The second largest peak in Kenya is more accessible than its bigger brother, Kilimanjaro, although a certain level of fitness and understanding of altitude sickness is still required. Point Lenana trekking route is suitable for novices.

Following routes accompanied by expert guides, you’ll be able to experience absolute wilderness, wildlife and breathtaking mountain lakes during the trek.


White-water rafting on the Tana River is an exhilarating, fun-packed adventure available all year round.

The river features a mixture of calm, tranquil waters where you can marvel at the surrounding scenery and wildlife, fun but easy smaller rapids for beginners, and extreme rapids for those who want a more thrilling challenge.


The beaches along the eastern coast of Kenya are a tropical paradise: powder-white sandy beaches fringed by swaying palm trees and lapped by the warm, crystal-clear turquoise waters of the Indian Ocean. Whether you’re a water sports enthusiast or you just want to lie back and soak up the sun, the east coast of Kenya has something for everyone.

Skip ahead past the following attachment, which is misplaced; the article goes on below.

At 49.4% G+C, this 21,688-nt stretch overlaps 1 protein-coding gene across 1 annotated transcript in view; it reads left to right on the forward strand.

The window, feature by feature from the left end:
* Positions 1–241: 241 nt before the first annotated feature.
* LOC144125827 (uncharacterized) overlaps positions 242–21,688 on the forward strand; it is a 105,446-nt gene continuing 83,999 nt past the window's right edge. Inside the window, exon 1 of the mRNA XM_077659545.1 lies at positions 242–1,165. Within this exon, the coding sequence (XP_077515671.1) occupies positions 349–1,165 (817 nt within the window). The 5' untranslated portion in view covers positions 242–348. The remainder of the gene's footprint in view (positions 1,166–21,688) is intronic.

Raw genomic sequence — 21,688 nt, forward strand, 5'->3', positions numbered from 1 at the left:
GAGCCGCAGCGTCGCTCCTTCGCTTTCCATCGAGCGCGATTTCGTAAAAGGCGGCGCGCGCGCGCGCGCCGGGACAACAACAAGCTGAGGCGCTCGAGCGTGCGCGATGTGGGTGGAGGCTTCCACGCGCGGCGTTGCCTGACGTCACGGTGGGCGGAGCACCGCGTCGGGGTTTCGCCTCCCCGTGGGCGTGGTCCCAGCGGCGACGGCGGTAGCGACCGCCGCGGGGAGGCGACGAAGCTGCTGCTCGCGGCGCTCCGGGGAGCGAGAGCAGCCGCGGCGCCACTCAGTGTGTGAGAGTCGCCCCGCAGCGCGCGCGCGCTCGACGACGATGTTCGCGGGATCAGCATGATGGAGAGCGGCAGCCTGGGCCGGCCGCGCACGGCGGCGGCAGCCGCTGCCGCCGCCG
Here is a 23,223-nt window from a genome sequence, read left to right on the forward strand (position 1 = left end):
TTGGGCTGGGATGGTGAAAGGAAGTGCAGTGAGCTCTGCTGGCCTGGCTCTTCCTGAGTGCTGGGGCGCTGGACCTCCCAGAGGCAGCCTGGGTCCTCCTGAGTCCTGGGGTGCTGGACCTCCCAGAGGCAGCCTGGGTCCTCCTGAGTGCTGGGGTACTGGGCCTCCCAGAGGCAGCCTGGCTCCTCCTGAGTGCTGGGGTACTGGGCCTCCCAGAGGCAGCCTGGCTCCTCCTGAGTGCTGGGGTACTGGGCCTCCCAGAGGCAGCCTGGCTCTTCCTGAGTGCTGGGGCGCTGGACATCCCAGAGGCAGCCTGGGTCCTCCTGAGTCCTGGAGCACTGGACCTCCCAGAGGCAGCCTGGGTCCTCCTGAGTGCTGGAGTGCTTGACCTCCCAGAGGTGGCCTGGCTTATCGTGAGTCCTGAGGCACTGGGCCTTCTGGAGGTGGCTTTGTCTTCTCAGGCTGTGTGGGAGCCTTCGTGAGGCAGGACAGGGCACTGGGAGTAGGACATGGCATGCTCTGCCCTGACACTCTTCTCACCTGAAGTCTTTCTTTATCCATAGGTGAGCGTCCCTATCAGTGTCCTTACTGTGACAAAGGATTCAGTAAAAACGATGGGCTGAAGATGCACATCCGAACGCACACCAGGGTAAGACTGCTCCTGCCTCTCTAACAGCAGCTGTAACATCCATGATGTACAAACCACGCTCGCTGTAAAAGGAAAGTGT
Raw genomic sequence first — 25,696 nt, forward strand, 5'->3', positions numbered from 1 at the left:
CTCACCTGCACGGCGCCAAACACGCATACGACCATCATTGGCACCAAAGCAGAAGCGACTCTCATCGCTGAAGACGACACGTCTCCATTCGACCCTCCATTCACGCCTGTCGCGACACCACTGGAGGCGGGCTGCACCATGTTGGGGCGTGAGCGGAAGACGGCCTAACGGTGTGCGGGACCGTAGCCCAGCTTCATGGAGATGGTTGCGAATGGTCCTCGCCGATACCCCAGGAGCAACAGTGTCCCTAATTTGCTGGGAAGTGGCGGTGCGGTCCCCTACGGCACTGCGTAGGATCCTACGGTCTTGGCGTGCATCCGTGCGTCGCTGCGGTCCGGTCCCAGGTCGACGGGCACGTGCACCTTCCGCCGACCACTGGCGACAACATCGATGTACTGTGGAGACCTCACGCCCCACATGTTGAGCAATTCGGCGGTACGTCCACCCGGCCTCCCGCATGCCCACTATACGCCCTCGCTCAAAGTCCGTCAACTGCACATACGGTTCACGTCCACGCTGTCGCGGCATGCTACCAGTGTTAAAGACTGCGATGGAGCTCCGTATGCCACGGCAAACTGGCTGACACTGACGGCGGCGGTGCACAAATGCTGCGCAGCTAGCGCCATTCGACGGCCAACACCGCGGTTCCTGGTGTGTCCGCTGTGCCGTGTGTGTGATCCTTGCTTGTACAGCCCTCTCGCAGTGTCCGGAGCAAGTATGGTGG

Diani beach, south of Mombasa is popular with European visitors and offers a good range of water sports.

The beautiful stretch of white sandy beach is also home to the most famous bar in the area, Forty Thieves. Sip on a refreshing sundowner with the waves lapping at your feet and take in the lovely views of the Indian Ocean.

For fine dining under the stars, book a table at Sails, a beautiful restaurant specialising in fresh seafood and flavoursome, spicy curries.


North of Mombasa, Malindi is one of the finest beaches in Kenya and is a hub for visitors wanting to dive the coral reefs just off the coast. The ancient town, a mixture of various cultures where visitors can learn about Swahili history, is also worth visiting.